Last week, university administration denied the request of a petition signed by more than 780 students to have classes cancelled on Nov. 8, so they can go to the polls and vote on Election Day.
Vice President for Student Affairs Theresa Powell told Jamie Schoshinski, creator of the petition, that the university needs to hold classes for a certain number of days and cancellations need to be saved for cases of inclement weather. The university also doesn’t want to set a precedent for other elections.
While I understand that the university has rules to follow, I don’t think such a precedent would be a bad idea. Plus, I think an exception could be made at the least every four years.
Schoshinski, a senior English and political science major, said she started the petition because she thinks elections in Pennsylvania are important, and she wants students to take part.
“Before, I was like, ‘I vote because I care,’” Schoshinski said. “And now I’m like, ‘I want everybody else to vote.’”
This year, some students, including myself, will cast their votes in a presidential election for the first time. It’s important that young voters form strong voting habits from the start, so they can maintain these habits as they grow older.
In the last presidential election in 2012, only about half of young people ages 18 to 29 years old who were eligible to vote actually made it out to the polls.
On Main Campus, it’s hard to walk to class without being asked by a volunteer about voter registration. Getting registered at Temple is the easy part — it’s actually voting on Election Day that poses a problem for many students.
Michael Hagen, an associate professor of political science, said time is one of the common barriers to voting.
“I’m sure that having Election Day off would allow some people to vote who wouldn’t otherwise vote,” Hagen said. “I’m sure turnout would be higher.”
Leah Murray, a junior journalism major, signed the petition because she said she could use the extra time on Nov. 8.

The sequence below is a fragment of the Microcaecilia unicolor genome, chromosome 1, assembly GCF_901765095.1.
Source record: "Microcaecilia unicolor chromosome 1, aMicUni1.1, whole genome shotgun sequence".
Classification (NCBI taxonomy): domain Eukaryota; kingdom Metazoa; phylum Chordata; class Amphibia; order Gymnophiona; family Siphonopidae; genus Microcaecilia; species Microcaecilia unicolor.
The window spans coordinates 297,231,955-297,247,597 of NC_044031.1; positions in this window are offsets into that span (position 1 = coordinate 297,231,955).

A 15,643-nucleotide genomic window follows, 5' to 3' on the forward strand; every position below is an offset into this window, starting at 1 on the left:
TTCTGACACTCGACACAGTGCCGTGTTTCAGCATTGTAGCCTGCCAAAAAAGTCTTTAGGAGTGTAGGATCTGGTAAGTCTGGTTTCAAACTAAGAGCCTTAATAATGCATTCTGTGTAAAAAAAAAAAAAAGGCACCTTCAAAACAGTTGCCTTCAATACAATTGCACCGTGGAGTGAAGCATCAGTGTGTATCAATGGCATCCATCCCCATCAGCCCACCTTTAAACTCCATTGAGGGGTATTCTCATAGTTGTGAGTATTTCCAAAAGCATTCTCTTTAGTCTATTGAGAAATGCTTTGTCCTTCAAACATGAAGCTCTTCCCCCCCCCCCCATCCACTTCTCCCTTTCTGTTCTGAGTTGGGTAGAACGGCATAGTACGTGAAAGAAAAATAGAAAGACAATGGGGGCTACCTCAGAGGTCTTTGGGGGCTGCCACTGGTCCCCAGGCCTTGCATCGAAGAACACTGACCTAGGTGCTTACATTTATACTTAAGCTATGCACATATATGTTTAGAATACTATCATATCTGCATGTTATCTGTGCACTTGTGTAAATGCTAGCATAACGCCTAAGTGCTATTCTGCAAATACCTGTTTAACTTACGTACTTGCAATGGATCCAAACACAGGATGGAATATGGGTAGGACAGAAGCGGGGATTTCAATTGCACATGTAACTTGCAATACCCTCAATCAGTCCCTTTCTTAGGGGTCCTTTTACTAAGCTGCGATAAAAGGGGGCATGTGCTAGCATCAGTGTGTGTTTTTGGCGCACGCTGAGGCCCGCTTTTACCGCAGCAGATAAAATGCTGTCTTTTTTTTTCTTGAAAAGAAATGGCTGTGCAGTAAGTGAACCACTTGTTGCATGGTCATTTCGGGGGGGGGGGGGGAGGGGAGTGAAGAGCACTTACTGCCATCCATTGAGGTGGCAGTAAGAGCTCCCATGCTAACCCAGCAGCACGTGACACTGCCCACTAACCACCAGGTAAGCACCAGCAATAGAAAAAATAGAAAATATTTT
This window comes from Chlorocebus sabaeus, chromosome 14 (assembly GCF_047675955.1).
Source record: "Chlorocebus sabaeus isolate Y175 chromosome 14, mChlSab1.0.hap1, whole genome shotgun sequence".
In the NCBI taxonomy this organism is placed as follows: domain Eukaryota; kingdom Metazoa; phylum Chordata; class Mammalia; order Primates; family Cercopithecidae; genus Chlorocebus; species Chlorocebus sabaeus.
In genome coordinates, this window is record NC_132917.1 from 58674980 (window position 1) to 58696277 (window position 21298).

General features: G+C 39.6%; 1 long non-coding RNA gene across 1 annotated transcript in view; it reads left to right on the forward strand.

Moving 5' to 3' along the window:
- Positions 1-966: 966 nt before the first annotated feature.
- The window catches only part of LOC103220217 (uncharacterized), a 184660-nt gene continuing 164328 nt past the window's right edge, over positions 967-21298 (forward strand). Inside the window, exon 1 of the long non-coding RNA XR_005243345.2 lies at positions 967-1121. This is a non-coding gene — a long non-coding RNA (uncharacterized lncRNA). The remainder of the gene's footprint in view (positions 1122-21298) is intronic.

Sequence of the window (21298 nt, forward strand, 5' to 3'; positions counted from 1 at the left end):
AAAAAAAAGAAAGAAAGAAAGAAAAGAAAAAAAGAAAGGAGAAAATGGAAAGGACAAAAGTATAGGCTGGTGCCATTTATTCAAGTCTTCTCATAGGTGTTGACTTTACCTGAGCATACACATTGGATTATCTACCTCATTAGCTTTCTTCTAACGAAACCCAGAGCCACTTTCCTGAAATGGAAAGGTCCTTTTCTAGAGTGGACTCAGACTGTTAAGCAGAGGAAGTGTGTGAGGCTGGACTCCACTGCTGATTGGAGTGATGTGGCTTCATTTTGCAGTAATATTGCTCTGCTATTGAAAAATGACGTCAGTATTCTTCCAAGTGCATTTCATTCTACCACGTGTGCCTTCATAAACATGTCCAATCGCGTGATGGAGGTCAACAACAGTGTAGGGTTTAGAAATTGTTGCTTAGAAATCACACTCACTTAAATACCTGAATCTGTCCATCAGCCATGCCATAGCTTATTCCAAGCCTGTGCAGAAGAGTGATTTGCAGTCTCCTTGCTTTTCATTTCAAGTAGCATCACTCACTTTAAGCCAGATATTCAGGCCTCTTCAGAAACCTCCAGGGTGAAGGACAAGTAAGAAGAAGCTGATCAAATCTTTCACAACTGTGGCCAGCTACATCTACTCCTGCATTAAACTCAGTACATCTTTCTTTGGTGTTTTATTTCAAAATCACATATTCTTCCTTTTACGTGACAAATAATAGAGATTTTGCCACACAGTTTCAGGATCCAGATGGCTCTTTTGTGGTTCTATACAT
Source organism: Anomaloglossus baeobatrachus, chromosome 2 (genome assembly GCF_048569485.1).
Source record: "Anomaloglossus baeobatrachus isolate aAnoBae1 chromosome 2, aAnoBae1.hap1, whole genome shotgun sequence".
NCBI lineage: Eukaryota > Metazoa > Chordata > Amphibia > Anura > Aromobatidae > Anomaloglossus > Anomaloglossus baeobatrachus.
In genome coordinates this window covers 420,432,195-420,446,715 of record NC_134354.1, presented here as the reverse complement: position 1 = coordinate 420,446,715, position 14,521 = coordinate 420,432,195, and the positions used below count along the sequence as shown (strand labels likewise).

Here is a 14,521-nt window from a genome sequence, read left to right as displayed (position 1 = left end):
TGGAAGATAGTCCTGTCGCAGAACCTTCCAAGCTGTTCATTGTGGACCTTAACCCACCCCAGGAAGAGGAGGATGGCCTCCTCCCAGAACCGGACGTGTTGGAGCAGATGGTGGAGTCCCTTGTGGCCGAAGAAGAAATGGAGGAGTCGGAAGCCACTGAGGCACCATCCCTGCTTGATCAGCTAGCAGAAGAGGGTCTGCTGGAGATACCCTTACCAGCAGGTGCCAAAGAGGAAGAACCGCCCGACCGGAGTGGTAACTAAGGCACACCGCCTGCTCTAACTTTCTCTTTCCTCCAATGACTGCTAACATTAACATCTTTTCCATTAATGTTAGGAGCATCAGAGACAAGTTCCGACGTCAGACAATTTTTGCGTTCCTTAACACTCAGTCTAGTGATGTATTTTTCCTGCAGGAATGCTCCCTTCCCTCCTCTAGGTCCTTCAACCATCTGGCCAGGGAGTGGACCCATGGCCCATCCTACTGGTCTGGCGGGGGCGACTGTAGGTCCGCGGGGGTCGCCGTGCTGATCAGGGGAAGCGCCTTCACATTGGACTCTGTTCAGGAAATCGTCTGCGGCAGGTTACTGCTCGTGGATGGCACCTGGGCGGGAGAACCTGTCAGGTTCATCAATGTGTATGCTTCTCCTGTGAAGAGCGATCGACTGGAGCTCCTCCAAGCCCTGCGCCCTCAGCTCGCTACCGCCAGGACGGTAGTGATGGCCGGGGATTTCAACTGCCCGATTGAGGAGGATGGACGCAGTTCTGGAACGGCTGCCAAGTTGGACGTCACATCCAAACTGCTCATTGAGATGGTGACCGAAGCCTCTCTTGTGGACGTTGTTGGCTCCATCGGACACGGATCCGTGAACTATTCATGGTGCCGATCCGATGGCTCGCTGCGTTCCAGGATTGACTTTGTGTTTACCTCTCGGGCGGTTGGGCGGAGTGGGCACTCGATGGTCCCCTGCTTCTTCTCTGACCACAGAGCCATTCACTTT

“I have class from 9:30 in the morning until 8 o’clock at night,” Murray said. “By the time I get home, the polls are already going to be closed.”
Murray said she is registered to vote at her home in Northeast Philly because she commutes to Main Campus, and skipping class to go vote isn’t an option either because she has an exam scheduled on Election Day.
Unfortunately, this type of conflict is the case for a lot of students at the university as many commute to school and work in addition to their classes.
Sarah Stankiewicz, a senior public health major, also signed the petition. She commutes to Temple and she has an internship this semester. On Election Day, she said her schedule will be booked solid from 9 a.m. until 8 p.m.
“I will either have to make extraordinary plans to get up early and try to figure out where I’m going or I will probably end up going late to my class,” Stankiewicz said.
Students shouldn’t have to choose between being a good citizen and being a good student.
“The very least Temple can do is make things a little easier by not jeopardizing our vote with our classes,” Stankiewicz added.
This election will have a large impact on our lives as we graduate and enter the working world in the next few years, and students need to have their voices heard.
While I am not surprised by the university’s decision, I hope the administration reconsiders or, at the very least, thinks about ways to increase voter turnout in the future.
Jayna Schaffer can be reached at email@example.com.